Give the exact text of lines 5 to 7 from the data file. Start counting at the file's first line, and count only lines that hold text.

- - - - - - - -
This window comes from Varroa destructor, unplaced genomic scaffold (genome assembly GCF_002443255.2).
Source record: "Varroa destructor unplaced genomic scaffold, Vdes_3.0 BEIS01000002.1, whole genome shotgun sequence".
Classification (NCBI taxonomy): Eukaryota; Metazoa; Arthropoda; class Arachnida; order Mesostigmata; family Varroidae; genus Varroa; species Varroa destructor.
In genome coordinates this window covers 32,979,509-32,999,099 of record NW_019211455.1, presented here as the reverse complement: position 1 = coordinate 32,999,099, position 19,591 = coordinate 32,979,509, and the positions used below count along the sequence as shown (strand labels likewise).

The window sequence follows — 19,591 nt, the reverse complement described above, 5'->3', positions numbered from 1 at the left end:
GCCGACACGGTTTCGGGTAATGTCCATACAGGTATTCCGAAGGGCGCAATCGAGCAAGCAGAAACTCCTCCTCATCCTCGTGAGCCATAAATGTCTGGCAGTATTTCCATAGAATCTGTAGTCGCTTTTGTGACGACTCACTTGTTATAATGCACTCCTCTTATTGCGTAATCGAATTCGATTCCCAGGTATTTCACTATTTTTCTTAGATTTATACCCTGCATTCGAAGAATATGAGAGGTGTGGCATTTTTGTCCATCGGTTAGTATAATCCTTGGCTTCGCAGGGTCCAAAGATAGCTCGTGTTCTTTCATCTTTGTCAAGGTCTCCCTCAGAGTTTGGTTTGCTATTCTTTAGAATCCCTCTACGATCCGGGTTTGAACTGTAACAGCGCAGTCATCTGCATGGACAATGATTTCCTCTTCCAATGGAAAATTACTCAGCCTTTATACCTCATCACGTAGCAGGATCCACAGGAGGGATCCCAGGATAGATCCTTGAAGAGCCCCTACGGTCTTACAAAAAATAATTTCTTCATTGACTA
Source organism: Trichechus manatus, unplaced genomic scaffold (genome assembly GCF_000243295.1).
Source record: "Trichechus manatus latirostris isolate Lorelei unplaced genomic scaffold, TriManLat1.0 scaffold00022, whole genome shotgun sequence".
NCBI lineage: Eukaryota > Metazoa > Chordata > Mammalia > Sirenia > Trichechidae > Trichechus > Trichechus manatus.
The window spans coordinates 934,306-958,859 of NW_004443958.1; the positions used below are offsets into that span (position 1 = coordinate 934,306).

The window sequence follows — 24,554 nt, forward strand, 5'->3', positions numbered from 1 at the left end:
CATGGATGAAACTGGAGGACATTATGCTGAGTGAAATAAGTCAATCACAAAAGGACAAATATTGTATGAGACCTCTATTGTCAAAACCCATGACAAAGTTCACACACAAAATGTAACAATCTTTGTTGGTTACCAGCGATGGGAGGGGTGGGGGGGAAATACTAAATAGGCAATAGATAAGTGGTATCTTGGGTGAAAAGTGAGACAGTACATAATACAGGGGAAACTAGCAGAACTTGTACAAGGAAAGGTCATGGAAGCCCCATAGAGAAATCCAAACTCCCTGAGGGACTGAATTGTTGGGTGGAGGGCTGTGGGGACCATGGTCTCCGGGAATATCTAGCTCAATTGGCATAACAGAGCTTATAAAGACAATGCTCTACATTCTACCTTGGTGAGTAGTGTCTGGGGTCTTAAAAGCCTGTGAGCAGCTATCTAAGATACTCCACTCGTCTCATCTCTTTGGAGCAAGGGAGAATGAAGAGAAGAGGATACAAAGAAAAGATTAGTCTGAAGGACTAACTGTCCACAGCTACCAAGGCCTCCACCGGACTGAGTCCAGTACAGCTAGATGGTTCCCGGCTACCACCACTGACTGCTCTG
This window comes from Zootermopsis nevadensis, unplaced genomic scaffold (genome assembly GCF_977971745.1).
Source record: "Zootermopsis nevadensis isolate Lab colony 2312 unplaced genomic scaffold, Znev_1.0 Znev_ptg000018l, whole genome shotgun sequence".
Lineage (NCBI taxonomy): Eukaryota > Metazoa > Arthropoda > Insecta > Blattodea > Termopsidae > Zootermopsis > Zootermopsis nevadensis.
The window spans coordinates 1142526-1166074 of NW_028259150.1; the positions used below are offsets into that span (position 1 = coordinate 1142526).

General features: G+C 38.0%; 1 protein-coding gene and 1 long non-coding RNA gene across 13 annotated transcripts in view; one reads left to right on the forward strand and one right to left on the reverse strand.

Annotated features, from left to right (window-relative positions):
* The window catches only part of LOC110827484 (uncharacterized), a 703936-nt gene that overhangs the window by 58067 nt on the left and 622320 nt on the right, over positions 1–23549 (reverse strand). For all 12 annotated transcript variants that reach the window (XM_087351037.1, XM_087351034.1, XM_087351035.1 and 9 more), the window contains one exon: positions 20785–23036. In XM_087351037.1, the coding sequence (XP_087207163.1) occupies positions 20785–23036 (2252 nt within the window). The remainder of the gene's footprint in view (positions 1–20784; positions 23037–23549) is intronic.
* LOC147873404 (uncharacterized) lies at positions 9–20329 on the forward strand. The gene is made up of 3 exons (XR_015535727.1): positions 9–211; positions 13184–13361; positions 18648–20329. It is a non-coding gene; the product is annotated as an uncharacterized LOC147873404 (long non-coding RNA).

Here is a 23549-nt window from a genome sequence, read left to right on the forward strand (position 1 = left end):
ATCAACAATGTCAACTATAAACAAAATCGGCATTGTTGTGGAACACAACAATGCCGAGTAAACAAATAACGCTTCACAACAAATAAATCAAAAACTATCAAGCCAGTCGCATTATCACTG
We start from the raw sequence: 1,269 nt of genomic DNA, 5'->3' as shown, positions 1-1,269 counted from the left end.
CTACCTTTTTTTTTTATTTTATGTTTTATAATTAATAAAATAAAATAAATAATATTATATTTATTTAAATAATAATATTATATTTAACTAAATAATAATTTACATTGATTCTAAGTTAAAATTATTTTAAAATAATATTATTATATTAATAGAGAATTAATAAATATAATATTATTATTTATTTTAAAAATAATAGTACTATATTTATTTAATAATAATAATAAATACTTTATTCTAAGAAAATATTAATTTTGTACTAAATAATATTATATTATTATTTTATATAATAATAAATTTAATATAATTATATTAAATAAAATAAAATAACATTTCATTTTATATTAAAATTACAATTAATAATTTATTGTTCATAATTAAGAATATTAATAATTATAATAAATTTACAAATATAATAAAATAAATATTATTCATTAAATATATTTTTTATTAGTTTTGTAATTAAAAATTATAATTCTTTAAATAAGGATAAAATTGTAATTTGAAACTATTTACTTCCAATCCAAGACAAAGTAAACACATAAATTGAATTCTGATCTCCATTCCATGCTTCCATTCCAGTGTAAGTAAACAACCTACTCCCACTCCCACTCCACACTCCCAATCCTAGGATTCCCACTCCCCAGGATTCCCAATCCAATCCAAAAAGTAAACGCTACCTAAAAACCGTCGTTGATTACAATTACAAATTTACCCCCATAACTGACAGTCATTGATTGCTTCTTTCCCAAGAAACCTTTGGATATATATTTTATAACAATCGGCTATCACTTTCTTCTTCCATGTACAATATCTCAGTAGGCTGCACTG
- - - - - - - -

The window sequence follows — 19,591 nt, the reverse complement described above, 5'->3', positions numbered from 1 at the left end:
GCCGACACGGTTTCGGGTAATGTCCATACAGGTATTCCGAAGGGCGCAATCGAGCAAGCAGAAACTCCTCCTCATCCTCGTGAGCCATAAATGTCTGGCAGTATTTCCATAGAATCTGTAGTCGCTTTTGTGACGACTCACTTGTTATAATGCACTCCTCTTATTGCGTAATCGAATTCGATTCCCAGGTATTTCACTATTTTTCTTAGATTTATACCCTGCATTCGAAGAATATGAGAGGTGTGGCATTTTTGTCCATCGGTTAGTATAATCCTTGGCTTCGCAGGGTCCAAAGATAGCTCGTGTTCTTTCATCTTTGTCAAGGTCTCCCTCAGAGTTTGGTTTGCTATTCTTTAGAATCCCTCTACGATCCGGGTTTGAACTGTAACAGCGCAGTCATCTGCATGGACAATGATTTCCTCTTCCAATGGAAAATTACTCAGCCTTTATACCTCATCACGTAGCAGGATCCACAGGAGGGATCCCAGGATAGATCCTTGAAGAGCCCCTACGGTCTTACAAAAAATAATTTCTTCATTGACTA
Source organism: Trichechus manatus, unplaced genomic scaffold (genome assembly GCF_000243295.1).